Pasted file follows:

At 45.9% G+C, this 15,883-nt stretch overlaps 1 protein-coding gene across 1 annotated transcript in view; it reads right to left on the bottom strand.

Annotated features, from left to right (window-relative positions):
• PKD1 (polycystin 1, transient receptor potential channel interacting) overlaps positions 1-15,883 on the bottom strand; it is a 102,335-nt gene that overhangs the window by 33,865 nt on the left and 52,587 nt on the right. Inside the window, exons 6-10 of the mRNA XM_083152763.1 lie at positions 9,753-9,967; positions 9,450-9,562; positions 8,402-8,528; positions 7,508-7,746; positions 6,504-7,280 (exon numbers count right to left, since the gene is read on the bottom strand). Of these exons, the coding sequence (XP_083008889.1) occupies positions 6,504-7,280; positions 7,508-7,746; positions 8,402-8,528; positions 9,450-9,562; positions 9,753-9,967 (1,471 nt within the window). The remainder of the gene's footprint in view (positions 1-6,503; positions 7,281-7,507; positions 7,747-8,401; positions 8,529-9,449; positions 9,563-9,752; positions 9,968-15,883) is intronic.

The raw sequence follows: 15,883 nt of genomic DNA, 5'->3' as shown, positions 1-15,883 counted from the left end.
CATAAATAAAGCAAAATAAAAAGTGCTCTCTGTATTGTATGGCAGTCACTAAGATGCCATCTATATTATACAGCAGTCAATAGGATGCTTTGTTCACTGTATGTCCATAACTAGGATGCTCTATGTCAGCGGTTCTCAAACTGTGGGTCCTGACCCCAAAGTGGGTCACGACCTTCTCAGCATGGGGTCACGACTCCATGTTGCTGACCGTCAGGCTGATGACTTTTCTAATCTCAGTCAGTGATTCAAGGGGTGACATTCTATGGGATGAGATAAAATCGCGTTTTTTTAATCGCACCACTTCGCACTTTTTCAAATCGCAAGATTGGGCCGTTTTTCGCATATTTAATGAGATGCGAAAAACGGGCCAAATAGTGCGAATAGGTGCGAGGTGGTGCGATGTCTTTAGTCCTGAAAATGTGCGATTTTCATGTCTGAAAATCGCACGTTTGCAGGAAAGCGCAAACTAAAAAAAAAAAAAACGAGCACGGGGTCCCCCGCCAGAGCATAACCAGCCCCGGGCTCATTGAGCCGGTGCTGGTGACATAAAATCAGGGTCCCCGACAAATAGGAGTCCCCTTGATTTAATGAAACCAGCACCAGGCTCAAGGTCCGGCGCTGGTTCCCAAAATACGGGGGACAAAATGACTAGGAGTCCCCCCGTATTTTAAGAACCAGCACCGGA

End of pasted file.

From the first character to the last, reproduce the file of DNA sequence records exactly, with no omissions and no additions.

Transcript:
At 45.9% G+C, this 15,883-nt stretch overlaps 1 protein-coding gene across 1 annotated transcript in view; it reads right to left on the bottom strand.

Annotated features, from left to right (window-relative positions):
• PKD1 (polycystin 1, transient receptor potential channel interacting) overlaps positions 1-15,883 on the bottom strand; it is a 102,335-nt gene that overhangs the window by 33,865 nt on the left and 52,587 nt on the right. Inside the window, exons 6-10 of the mRNA XM_083152763.1 lie at positions 9,753-9,967; positions 9,450-9,562; positions 8,402-8,528; positions 7,508-7,746; positions 6,504-7,280 (exon numbers count right to left, since the gene is read on the bottom strand). Of these exons, the coding sequence (XP_083008889.1) occupies positions 6,504-7,280; positions 7,508-7,746; positions 8,402-8,528; positions 9,450-9,562; positions 9,753-9,967 (1,471 nt within the window). The remainder of the gene's footprint in view (positions 1-6,503; positions 7,281-7,507; positions 7,747-8,401; positions 8,529-9,449; positions 9,563-9,752; positions 9,968-15,883) is intronic.

The raw sequence follows: 15,883 nt of genomic DNA, 5'->3' as shown, positions 1-15,883 counted from the left end.
CATAAATAAAGCAAAATAAAAAGTGCTCTCTGTATTGTATGGCAGTCACTAAGATGCCATCTATATTATACAGCAGTCAATAGGATGCTTTGTTCACTGTATGTCCATAACTAGGATGCTCTATGTCAGCGGTTCTCAAACTGTGGGTCCTGACCCCAAAGTGGGTCACGACCTTCTCAGCATGGGGTCACGACTCCATGTTGCTGACCGTCAGGCTGATGACTTTTCTAATCTCAGTCAGTGATTCAAGGGGTGACATTCTATGGGATGAGATAAAATCGCGTTTTTTTAATCGCACCACTTCGCACTTTTTCAAATCGCAAGATTGGGCCGTTTTTCGCATATTTAATGAGATGCGAAAAACGGGCCAAATAGTGCGAATAGGTGCGAGGTGGTGCGATGTCTTTAGTCCTGAAAATGTGCGATTTTCATGTCTGAAAATCGCACGTTTGCAGGAAAGCGCAAACTAAAAAAAAAAAAAACGAGCACGGGGTCCCCCGCCAGAGCATAACCAGCCCCGGGCTCATTGAGCCGGTGCTGGTGACATAAAATCAGGGTCCCCGACAAATAGGAGTCCCCTTGATTTAATGAAACCAGCACCAGGCTCAAGGTCCGGCGCTGGTTCCCAAAATACGGGGGACAAAATGACTAGGAGTCCCCCCGTATTTTAAGAACCAGCACCGGA